You can follow our progress and send me short messages via my sat beacon:
@why_mutate_dup on Twitter and FB
Thanks to @ARMCommunity for the support and technology that drives my training, safety, communications and photography; all with a couple of tiny solar panels. I can't wait to get to an unmetered internet connection to share video and full res photos!
Thanks Altitude-Seven.com for weather forecasting support and adventure inspiration.
Thank you all, friends and family, for the kind electronic epistles of support, bits of news from the real world and overwhelming kindness. They are much needed, appreciated and entirely undeserved.
Wednesday, April 26, 2017
Saturday, April 15, 2017
Wednesday, April 5, 2017
Monday, May 16, 2016
I've just descended to basecamp at 4600m from 5700m on Dhaulagiri. We went up on a summit push yesterday and I managed to keep up with some of the Sherpa all the way to camp 1 (of 3) but I pushed too hard in the heat. I could list losing half of my gear, blisters, significant muscle and weight loss, that 80% of the fixed lines from BC to C1 have been swept by avalanche, a persistent cough that rattles my ribs and back but those things are part of every summit push on an 8000m peak in some way or another. When I found a guide in Yosemite Valley to teach me how to climb big walls, he told me he takes most trad, rock climbers new to big-wall up the Washington Column because it has a huge ledge to sleep on and a positive angle all the way up but when he saw I'd climbed Everest, he offered up the Leaning Tower as my first overnighter on a big wall. A completely overhanging slab of granite with a very small bivy half way up. He said, "you know how to suffer;" a high complement from a big wall expert. High altitude mountaineering is many things at different times. It is cooperation, planning, strength, endurance, rehearsal, safety systems, technology but it almost always requires suffering. One doesn't get up high on a mountain and then decide they're too tired, sick, scared, cold or injured to quit. You just keep moving, carefully, no matter how much you want to stop, or you lose the game. Of the excuses I listed above, the simple reason I turned around was I had used up my willingness to suffer and still be able to make good decisions while on Annapurna. I'd hit my personal tolerance for risk. I'd never attempted back to back 8000m peaks but since Dhaulagiri was right across the valley from Annapurna, it seemed like a nice plan B or bonus peak that Chris and Lakpa were planning on anyway. Chris and Lakpa are truly bad-ass to continue up. Of the 21 people that made a summit push on the 15th, yesterday, all turned back. Lakpa had the same respiratory problems I had after getting sick at high altitude. The Spanish team, our friends, are now less than half their size after Annapurna took its toll and the remaining are burnt out after 75+ days of expedition so they aren't even going above base camp before flying out. Still Chris and Lakpa go up! I'll monitor the radios and forecasts from here and report their status on my sat beacon site.
And if I still have a job (I didn't expect Annapurna to take more than my sabbatical time), I look forward to dissecting some of the other cool technology I've seen up here. The British joint military expedition have heart rate/blood O2 sat chips implanted in their chests, an ARM powered quad-copter they've used to film the route above 7000m and more weather forecasting technology and tracking systems than I've ever seen on a mountain before. And be warned, we're past my 1 month absence threshold required before hugging co-workers and I miss you all. Even you Brits that hate hugs.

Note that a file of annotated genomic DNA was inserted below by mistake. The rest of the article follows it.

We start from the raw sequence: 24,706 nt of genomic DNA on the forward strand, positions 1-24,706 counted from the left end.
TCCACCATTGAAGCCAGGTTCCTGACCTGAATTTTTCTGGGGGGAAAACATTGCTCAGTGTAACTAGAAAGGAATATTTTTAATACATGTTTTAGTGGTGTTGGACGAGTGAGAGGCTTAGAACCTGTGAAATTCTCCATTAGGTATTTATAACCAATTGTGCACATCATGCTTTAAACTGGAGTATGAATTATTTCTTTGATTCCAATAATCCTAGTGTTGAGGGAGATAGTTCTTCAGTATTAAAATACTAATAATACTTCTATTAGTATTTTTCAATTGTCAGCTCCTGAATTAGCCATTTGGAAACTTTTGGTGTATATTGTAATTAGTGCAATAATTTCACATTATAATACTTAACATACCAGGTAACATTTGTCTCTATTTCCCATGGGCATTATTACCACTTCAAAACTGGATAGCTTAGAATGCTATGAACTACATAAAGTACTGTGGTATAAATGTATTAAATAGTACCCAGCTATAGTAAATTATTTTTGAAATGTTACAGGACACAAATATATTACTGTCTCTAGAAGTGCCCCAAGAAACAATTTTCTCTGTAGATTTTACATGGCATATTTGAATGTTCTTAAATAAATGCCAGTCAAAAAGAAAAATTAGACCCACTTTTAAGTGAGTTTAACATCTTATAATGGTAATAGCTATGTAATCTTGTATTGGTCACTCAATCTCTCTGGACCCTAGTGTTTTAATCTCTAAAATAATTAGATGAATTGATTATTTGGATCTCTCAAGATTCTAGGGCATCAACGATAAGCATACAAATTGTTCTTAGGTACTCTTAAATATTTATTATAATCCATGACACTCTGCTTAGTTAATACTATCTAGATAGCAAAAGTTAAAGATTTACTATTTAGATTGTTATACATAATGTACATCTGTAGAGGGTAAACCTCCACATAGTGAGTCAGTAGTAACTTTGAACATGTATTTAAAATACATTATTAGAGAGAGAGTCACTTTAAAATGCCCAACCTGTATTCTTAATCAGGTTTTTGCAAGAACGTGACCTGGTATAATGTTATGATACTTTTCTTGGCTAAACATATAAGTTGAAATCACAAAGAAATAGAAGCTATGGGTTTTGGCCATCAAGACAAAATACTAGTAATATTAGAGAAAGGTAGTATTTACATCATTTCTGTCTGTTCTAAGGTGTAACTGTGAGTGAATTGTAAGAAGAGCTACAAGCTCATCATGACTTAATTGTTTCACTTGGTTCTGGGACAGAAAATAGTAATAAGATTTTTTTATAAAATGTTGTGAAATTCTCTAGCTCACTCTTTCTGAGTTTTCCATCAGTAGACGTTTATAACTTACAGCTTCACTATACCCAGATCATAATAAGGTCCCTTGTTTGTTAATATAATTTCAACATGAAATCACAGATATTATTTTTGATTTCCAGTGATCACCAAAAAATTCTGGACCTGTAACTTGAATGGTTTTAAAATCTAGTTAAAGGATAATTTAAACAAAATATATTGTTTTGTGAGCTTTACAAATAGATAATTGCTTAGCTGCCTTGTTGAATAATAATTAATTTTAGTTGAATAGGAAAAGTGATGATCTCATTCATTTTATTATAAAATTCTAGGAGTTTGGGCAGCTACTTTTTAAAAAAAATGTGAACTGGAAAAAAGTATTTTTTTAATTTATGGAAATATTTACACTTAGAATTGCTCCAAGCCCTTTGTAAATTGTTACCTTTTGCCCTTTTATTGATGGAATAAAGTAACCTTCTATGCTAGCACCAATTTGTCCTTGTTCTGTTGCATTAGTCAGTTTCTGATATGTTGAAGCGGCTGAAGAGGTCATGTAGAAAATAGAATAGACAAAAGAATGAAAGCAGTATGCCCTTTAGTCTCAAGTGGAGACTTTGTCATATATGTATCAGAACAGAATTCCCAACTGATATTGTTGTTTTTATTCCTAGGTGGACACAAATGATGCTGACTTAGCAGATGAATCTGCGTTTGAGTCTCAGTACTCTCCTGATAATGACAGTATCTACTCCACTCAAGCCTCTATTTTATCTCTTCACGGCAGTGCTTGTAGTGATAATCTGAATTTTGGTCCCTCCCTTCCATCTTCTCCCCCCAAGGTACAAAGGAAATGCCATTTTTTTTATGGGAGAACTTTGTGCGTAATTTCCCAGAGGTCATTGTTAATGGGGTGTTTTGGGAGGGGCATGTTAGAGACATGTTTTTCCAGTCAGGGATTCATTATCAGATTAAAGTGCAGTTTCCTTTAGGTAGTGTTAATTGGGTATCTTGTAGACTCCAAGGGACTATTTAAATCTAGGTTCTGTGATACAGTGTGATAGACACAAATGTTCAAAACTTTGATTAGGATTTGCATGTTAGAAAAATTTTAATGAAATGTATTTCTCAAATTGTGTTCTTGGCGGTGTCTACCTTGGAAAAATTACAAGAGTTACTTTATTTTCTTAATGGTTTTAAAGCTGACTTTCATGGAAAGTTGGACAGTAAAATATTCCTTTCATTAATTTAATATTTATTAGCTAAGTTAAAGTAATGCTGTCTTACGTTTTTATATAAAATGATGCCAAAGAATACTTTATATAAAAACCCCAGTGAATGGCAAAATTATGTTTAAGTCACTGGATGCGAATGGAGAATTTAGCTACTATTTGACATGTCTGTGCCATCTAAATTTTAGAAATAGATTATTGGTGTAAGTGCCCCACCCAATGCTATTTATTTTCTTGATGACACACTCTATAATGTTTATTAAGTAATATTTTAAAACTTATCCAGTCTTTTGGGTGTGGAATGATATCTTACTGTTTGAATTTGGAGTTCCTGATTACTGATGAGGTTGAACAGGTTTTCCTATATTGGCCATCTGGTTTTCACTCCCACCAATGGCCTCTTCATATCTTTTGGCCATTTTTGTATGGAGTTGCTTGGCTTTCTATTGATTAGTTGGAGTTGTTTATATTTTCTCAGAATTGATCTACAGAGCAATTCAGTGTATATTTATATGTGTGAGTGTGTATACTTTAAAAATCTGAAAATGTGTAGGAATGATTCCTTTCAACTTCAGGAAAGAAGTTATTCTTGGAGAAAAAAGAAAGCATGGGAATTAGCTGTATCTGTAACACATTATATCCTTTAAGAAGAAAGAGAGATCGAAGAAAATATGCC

I have now summited Everest, K2 and Annapurna, 3 of the deadliest, most written about mountains in the world, each on my first try. I'm not sure that has been done. I owe so much to the teams that helped me climb each. I'm still an amateur here, a mountain tourist but I understand the wisdom, experience and morale those teams shared to contribute to all of our success. If you'll allow some chest-puffery; I'm the 17th American to summit K2 and the 5th (6th or 7th?) to summit Annapurna but I know I have a lot to learn and look forward to the chance to climb with friends and the greatest climbing masters of our time. So, thanks to my brilliant friends that taught me the best climbers have the wisdom to recognize when to turn around. The connections we form while climbing and traveling together makes us family. The support I get from all of you in 160 character chunks (and occasional photos of my niece learning to walk) fill me with more joy and gratitude than I could ever express. The months spent in tents, on glaciers without modern conveniences is a welcome reboot of perspective and privilege. Well, except for the riding around in helicopters part. I may not have a shower, microwave, full internet, clothes washer or even a toilet but I have 360° cameras and satellite beacons and GPS watches and a tiny solar panel to keep it all alive, record and share the journey. I look forward to sharing more when I get home in a week or two. Thank you for indulging this silliness and watching my "what I did for my summer vacation" videos. I miss and love you all.